September 20, 1995
|Contact:||William R. Cline||(202) 328-9000|
Washington, DCThis year the US current account deficit (trade, services, and transfers) is headed toward $180 billion or higher, the highest dollar amount on record. The decline of the dollar against the yen, deutsche mark, and other currencies in early 1995 offered hope for some subsequent correction. However, the sharp recovery of the dollar since August, pushed by intervention by the central banks of the United States, Japan, and Germany, means instead that the external deficit is likely to continue widening to more than $200 billion by 1997. In contrast, an acceptable policy target should aim for a US current account deficit less than half as large. The G-7's intervention has thus been largely counterproductive and has gone too far.
Proper policy now should have two main components. First, Congress and the administration should implement the initial stage of their pledge to eliminate the fiscal deficit over the next several years. The fiscal deficit is a root cause of the external deficit, and external adjustment would be a major benefit of fiscal correction. Second, G-7 authorities should shift intervention policy to halt any further rise in the dollar and in fact partially reverse the dollar's recent rise. The two policies would be complementary. Fiscal adjustment would reduce pressure on credit markets, reduce interest rates, and eventually reduce the strength of the dollar, making US goods more competitive internationally. A shift in intervention policy would provide the proper signal for this direction of the dollar.
These conclusions are developed by senior fellow William R. Cline using an economic model presented in his new study Predicting External Imbalances for the United States and Japan. The model provides a streamlined but accurate mechanism for explaining the path of the current account balance in response to changes in the exchange rate and in rates of domestic economic growth. A key feature of the model is that it shows about a two-year average lag between the exchange rate signal and the consequential change in trade, reflecting response time for orders and delivery. Figures 1 and 2 show this phenomenon for the United States and Japan.
For Japan, the model predicts that the current account surplus would have fallen from about $130 billion in 1994 to under $90 billion by 1997 if the yen had stayed at its mid-April level of 85 to the dollar. This would have amounted to 1-1/2 percent of GDP, consistent with the range of 1 to 2 percent that US negotiators sought in US-Japan trade talks.
However, the recent rebound of the dollar to over 100 yen means that Japan's surplus is likely to remain above $115 billion, or more than 2 percent of GDP. The scope for lessening US-Japan trade tensions that was present in the April exchange rate has now been lost, as has a golden opportunity for US firms to penetrate the Japanese market. The exchange rate reversal almost certainly swamps any trade gains negotiated by the Clinton administration in trade talks with Japan over the past two years. Intervention to reverse the dollar's decline has thus sewn the seeds for future US-Japan trade conflict, which already in 1995 nearly exploded into trade war.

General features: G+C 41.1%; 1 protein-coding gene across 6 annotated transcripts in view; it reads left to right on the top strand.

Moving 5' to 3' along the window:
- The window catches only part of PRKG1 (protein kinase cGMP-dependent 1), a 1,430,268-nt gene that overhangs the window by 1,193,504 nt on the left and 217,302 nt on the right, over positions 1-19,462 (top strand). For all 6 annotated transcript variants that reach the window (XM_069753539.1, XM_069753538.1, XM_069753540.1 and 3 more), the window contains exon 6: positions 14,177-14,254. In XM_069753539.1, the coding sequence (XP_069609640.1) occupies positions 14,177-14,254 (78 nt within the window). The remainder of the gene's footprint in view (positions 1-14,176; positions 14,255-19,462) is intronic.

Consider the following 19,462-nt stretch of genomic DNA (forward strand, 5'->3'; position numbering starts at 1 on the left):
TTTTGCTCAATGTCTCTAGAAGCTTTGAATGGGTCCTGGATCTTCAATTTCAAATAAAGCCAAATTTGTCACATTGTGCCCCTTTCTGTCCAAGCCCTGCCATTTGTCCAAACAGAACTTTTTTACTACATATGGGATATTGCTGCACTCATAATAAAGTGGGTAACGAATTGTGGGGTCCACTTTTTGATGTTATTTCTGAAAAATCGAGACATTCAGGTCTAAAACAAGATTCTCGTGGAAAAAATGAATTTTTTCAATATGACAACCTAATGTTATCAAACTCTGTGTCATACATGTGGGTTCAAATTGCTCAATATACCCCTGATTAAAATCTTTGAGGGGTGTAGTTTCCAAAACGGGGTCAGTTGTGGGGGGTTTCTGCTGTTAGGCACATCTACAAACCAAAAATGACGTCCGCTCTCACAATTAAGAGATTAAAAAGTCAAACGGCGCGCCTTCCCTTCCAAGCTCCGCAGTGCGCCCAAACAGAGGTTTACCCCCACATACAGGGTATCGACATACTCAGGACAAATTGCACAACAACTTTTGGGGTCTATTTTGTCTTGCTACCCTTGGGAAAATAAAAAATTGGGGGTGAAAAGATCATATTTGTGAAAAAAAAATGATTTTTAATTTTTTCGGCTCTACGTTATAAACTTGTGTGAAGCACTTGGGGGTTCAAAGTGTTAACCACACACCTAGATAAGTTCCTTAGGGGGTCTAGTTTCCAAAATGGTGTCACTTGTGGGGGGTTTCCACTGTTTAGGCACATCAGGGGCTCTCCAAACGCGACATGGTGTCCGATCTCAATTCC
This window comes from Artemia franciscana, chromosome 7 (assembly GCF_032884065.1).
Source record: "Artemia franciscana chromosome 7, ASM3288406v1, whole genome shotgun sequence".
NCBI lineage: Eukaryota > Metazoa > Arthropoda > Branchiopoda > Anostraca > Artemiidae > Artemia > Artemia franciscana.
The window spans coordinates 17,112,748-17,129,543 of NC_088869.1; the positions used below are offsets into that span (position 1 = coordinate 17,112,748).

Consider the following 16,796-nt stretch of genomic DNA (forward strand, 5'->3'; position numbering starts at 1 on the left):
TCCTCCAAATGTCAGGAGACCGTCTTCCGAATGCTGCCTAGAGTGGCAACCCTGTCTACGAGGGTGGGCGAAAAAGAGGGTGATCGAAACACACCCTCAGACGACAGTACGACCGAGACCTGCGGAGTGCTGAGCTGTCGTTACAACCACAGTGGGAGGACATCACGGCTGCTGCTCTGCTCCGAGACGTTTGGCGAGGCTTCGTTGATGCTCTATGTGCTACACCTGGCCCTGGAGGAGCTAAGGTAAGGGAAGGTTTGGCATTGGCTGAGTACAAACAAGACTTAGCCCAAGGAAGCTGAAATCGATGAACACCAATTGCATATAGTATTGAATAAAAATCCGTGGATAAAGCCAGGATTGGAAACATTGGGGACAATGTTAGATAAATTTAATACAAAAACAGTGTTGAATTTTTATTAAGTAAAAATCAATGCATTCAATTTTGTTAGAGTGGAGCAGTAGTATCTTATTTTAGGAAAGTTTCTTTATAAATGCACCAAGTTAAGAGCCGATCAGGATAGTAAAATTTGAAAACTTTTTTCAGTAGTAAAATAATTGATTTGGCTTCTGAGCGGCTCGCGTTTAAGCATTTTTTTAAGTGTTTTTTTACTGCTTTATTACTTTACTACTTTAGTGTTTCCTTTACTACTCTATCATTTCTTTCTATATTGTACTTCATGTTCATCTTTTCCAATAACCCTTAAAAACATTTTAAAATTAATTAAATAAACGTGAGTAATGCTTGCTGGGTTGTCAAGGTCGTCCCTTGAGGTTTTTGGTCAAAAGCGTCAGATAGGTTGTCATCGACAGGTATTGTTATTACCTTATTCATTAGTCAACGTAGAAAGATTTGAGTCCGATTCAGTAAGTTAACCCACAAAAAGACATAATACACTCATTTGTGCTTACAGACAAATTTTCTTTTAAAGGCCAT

The only plausible case for recent G-7 intervention is that it was worth aggravating future trade imbalances in order to avoid a proximate collapse in Japan's banking system, by boosting yen valuation of bank dollar assets. This argument would of course only justify intervention against the yen, yet the G-7 intervened against the DM as well. For the yen, Cline estimates that the April level of 85 per dollar was appropriate for the objective of achieving correction of Japan's excessive external surplus. Arguably, the fundamental equilibrium rate for the yen could be modestly weakerin the low 90sif considerable allowance is made for the increase in imports that would accompany recovery of the Japanese economy. Yet by September 18 the yen had moved to 104 to the dollar, a serious overshooting of even a generously estimated equilibrium rate.
The case for attempting to bolster Japan's financial system by yen depreciation is questionable. The most severe banking weakness is among credit union and trust banks hit by low real estate prices. Because real estate is nontradable, its price is unlikely to rise as a consequence of exchange rate depreciation, and might even fall. More generally, sustainable asset price recovery is not likely to result from exchange rate moves viewed by the market as transitory and artificial. A weaker yen also removes pressure from Japanese policy makers to adopt policy reforms that could shift Japan's engine of growth from exports to domestic demand. As for induced effects on trade, Cline shows that it would require improbably large increases in Japan's growth spurred by renewed weakness of the yen for the currency's reversal actually to reduce rather than increase Japan's trade surplus, as some seem to believe.
The study contains several additional findings:
The principal policy conclusions of the study include the following.